1. The full specification of the format must be openly available.
    As the specification of an open format is publicly available, anyone with sufficient skills and incentive can build software to read it accurately. It also means that it is easier to understand the underlying file format, which is important for long-term preservation.
  2. No patent, intellectual property rights or other rights attach to the format.
    Some file formats have been patented by their creators. That means that it is only possible to create software to read or write it if you license the format from the patent holder. This creates a problem for the long-term preservation of, and access to, the digital record.

9. Records which cannot be converted to an open format

In some cases, documents are unable to be converted into an open format. Reasons for this include:

  • The file format specification for the existing document is not available.
  • Software is not available to read the document.
  • Suitable conversion software for certain types of document does not exist.
  • A suitable open format for that type of document does not exist.

The Archives stores these documents in their existing format and reprocesses them when the appropriate ‘normaliser’ is available.

10. Essential characteristics of digital records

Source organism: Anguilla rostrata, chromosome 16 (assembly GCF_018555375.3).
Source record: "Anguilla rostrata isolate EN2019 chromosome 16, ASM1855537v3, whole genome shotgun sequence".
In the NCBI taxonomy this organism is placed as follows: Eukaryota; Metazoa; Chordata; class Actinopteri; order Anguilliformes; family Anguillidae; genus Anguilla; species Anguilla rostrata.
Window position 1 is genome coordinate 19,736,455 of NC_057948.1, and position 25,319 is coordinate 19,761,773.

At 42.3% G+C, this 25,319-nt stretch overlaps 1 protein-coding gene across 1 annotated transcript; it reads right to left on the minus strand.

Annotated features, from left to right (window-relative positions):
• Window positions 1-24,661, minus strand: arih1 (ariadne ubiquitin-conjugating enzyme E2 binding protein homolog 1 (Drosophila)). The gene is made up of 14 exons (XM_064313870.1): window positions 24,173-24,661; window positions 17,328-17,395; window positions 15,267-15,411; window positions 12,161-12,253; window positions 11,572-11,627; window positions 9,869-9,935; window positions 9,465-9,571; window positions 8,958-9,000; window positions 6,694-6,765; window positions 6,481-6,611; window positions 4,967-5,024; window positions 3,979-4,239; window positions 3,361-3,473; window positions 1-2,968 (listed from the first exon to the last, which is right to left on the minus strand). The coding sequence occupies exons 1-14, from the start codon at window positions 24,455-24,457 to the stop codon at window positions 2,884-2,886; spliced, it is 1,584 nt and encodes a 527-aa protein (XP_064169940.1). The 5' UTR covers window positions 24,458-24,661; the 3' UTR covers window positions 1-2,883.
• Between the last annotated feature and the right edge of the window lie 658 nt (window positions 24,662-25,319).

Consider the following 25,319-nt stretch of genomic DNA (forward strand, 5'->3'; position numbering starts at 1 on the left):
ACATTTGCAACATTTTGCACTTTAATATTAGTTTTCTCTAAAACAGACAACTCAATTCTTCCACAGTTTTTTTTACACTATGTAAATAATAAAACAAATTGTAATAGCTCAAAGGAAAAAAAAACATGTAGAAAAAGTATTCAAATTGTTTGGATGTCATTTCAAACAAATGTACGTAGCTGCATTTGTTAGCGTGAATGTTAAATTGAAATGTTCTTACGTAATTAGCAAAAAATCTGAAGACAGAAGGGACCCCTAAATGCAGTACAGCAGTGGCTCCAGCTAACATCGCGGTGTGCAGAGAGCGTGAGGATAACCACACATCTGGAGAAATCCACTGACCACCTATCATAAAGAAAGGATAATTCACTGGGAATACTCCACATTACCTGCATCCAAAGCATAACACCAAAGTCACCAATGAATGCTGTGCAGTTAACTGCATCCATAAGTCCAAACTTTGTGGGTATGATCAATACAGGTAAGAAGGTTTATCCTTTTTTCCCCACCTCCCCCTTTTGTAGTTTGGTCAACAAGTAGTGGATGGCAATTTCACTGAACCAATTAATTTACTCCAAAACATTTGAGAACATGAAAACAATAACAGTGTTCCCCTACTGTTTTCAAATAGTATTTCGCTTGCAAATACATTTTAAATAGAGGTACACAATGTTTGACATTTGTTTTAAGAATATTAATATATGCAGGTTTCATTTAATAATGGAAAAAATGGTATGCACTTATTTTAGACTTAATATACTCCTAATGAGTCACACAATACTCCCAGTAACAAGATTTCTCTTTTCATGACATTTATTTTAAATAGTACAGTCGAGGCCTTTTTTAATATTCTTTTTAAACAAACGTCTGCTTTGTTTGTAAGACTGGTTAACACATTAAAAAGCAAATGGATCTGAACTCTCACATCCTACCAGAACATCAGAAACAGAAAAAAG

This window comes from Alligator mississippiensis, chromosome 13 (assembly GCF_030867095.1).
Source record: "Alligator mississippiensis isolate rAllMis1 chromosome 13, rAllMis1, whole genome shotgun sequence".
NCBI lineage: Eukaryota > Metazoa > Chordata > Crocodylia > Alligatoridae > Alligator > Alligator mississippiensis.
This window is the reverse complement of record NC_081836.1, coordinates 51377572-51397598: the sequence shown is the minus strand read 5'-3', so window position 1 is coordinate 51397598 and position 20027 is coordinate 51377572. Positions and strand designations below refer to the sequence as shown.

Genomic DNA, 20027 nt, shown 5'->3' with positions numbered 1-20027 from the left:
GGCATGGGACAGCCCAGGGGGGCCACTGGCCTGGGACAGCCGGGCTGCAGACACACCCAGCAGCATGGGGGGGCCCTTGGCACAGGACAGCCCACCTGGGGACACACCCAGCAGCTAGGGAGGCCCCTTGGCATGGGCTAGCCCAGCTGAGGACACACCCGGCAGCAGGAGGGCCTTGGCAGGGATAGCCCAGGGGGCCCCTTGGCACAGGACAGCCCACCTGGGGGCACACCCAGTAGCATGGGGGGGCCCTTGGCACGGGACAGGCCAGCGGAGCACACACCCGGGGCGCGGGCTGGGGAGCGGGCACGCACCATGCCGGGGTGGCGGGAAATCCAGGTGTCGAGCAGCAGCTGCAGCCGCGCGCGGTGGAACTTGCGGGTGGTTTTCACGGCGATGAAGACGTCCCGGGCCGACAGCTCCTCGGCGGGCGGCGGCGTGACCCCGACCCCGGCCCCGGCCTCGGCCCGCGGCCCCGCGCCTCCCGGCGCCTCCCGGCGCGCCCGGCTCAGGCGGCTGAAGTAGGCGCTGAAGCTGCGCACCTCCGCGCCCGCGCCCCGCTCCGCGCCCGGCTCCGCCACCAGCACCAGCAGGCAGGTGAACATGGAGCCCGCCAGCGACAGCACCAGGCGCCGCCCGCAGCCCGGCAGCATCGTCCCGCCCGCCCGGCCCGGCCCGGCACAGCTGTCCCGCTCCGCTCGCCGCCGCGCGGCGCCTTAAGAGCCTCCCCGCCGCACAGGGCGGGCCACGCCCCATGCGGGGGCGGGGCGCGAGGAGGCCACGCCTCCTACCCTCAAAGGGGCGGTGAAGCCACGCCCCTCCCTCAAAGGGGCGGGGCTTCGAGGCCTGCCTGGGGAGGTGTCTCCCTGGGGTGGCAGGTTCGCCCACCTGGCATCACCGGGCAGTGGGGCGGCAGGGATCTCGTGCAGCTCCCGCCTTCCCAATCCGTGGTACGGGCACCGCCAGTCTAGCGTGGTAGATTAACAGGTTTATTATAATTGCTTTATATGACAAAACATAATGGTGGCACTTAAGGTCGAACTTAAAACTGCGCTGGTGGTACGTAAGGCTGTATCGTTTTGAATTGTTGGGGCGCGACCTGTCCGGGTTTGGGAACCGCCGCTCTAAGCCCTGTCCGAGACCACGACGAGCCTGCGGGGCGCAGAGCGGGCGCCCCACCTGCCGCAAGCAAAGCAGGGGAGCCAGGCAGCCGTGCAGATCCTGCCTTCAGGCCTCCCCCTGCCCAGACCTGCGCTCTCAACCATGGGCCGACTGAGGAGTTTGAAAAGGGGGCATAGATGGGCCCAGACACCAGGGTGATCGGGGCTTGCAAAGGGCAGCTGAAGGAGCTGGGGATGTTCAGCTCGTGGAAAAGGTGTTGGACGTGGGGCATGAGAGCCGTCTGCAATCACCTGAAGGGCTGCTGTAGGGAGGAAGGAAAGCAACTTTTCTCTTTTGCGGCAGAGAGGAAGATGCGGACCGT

The Archives cannot guarantee that the conversion process results in an absolutely identical document. For example, not all of the fonts in an original word processing document may be available on the system used to view the normalised version.

However, the Archives endeavours to capture those characteristics of the original record that are essential to preserve its meaning. For example, for documents the Archives will preserve the content and enough of the appearance, structure and context of the original record to convey the originator's intentions. By preserving the essential characteristics of digital records, the Archives ensures that records retain their value as evidence.

The Archives uses the best conversion technology available at the time of conversion. It also has the capability to convert either the original or normalised versions again if better conversion methods are developed.

11. Cooperation / collaboration

The Archives is committed to collaborating with other Commonwealth agencies, archival institutions with an interest in digital preservation, and other stakeholders to advance the development of digital preservation tools and processes, share lessons learned and develop expertise in digital preservation domestically and internationally.

Copyright National Archives of Australia 2018